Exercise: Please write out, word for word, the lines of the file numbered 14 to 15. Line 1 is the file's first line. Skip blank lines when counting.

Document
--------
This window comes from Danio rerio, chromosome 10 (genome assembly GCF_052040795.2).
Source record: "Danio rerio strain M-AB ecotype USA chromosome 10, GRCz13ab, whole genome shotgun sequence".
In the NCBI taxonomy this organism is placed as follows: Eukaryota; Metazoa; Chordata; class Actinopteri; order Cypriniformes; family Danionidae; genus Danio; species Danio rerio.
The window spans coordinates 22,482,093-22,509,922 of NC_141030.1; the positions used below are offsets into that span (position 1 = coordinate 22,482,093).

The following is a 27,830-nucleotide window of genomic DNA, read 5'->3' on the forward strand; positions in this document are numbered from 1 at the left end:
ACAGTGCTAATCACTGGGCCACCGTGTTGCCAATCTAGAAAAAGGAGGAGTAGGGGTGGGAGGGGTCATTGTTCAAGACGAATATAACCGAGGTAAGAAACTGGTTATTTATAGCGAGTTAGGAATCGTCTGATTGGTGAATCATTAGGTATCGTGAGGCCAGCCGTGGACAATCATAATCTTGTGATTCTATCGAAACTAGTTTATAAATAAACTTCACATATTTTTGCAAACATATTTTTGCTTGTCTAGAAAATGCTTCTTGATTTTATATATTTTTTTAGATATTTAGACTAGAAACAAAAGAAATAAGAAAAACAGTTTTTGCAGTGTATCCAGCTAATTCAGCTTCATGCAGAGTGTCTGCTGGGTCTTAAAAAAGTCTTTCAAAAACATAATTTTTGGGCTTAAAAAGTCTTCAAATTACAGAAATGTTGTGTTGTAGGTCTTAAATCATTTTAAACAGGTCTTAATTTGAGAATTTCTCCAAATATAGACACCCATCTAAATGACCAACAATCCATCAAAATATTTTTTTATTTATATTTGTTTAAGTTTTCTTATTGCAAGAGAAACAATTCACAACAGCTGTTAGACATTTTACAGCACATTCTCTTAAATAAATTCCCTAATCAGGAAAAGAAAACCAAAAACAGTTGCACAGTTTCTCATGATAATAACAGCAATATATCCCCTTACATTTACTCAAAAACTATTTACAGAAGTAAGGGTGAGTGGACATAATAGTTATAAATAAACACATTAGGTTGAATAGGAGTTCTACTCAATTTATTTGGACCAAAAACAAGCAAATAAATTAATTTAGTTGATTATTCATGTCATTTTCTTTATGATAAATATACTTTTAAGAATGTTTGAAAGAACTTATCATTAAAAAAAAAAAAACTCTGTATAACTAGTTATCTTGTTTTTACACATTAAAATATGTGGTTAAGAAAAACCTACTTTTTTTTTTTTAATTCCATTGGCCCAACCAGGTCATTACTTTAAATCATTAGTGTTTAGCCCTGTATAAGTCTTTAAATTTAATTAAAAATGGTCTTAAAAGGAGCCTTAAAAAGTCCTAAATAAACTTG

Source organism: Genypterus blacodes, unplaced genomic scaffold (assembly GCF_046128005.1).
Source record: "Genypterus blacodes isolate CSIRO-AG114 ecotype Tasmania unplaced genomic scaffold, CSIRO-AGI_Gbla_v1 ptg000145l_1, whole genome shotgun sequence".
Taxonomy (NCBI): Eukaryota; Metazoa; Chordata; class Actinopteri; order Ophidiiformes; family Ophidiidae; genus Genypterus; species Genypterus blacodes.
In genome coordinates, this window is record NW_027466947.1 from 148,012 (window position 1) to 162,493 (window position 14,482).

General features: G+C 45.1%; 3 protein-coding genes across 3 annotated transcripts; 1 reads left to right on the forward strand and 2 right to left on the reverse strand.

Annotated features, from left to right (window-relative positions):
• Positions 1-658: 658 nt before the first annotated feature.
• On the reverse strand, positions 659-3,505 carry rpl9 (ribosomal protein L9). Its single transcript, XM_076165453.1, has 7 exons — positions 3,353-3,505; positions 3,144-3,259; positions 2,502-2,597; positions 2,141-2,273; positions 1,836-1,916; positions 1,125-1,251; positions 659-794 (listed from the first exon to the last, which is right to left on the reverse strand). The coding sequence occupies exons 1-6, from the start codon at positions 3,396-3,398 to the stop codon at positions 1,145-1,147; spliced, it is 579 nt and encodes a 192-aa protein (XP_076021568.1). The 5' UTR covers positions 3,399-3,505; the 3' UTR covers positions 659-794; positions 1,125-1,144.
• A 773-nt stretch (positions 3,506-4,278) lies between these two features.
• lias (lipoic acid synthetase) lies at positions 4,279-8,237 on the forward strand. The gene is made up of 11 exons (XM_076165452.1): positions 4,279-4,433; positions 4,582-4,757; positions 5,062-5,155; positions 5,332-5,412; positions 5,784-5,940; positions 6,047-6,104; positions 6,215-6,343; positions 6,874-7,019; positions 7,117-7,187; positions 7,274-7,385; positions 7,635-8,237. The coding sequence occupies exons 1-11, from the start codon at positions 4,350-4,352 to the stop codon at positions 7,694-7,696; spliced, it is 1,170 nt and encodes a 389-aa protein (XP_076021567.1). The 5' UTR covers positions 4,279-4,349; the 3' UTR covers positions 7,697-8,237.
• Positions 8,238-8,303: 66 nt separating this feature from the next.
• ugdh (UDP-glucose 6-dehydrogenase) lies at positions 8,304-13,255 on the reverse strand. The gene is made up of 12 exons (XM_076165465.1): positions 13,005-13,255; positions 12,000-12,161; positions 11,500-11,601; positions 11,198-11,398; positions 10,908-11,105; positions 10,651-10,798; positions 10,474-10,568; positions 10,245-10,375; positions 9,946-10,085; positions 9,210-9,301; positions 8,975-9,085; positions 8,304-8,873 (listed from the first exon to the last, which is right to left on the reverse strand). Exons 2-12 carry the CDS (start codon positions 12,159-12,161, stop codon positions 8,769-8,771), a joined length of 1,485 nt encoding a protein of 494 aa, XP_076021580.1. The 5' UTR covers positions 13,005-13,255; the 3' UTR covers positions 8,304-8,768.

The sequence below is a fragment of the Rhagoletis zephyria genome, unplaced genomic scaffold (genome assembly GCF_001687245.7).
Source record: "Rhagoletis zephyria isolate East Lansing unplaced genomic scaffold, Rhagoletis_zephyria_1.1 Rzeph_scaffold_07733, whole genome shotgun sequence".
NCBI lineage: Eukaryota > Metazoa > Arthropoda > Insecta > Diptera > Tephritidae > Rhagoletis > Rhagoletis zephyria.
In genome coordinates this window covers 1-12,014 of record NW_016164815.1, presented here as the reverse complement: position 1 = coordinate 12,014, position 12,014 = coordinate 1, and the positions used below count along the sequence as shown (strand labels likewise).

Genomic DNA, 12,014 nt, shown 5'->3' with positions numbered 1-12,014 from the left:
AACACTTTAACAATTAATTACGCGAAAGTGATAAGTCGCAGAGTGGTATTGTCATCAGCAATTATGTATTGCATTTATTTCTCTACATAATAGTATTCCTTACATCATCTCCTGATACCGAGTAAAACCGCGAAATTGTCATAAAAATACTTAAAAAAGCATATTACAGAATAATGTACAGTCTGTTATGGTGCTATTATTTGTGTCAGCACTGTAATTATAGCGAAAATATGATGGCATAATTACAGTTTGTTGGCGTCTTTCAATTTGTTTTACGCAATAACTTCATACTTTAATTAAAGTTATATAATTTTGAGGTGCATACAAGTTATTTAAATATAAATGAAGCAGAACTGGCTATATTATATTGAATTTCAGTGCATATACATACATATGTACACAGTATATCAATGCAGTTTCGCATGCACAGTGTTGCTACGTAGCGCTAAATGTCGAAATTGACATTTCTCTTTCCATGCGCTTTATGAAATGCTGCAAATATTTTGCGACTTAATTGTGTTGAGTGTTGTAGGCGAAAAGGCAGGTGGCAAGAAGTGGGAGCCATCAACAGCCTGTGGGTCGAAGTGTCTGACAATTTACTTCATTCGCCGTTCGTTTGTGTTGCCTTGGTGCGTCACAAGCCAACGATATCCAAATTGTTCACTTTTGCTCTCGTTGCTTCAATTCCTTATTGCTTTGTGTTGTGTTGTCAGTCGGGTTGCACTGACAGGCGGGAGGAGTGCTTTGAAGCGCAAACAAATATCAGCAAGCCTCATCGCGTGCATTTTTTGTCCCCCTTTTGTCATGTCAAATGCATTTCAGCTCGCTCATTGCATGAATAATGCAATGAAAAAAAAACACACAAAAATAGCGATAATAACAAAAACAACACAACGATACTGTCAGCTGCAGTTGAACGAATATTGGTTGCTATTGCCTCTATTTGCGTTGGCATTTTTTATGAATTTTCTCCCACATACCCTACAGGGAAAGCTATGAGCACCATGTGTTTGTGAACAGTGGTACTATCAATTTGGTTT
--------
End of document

• On the reverse strand, positions 659-3,505 carry rpl9 (ribosomal protein L9). Its single transcript, XM_076165453.1, has 7 exons — positions 3,353-3,505; positions 3,144-3,259; positions 2,502-2,597; positions 2,141-2,273; positions 1,836-1,916; positions 1,125-1,251; positions 659-794 (listed from the first exon to the last, which is right to left on the reverse strand). The coding sequence occupies exons 1-6, from the start codon at positions 3,396-3,398 to the stop codon at positions 1,145-1,147; spliced, it is 579 nt and encodes a 192-aa protein (XP_076021568.1). The 5' UTR covers positions 3,399-3,505; the 3' UTR covers positions 659-794; positions 1,125-1,144.
• A 773-nt stretch (positions 3,506-4,278) lies between these two features.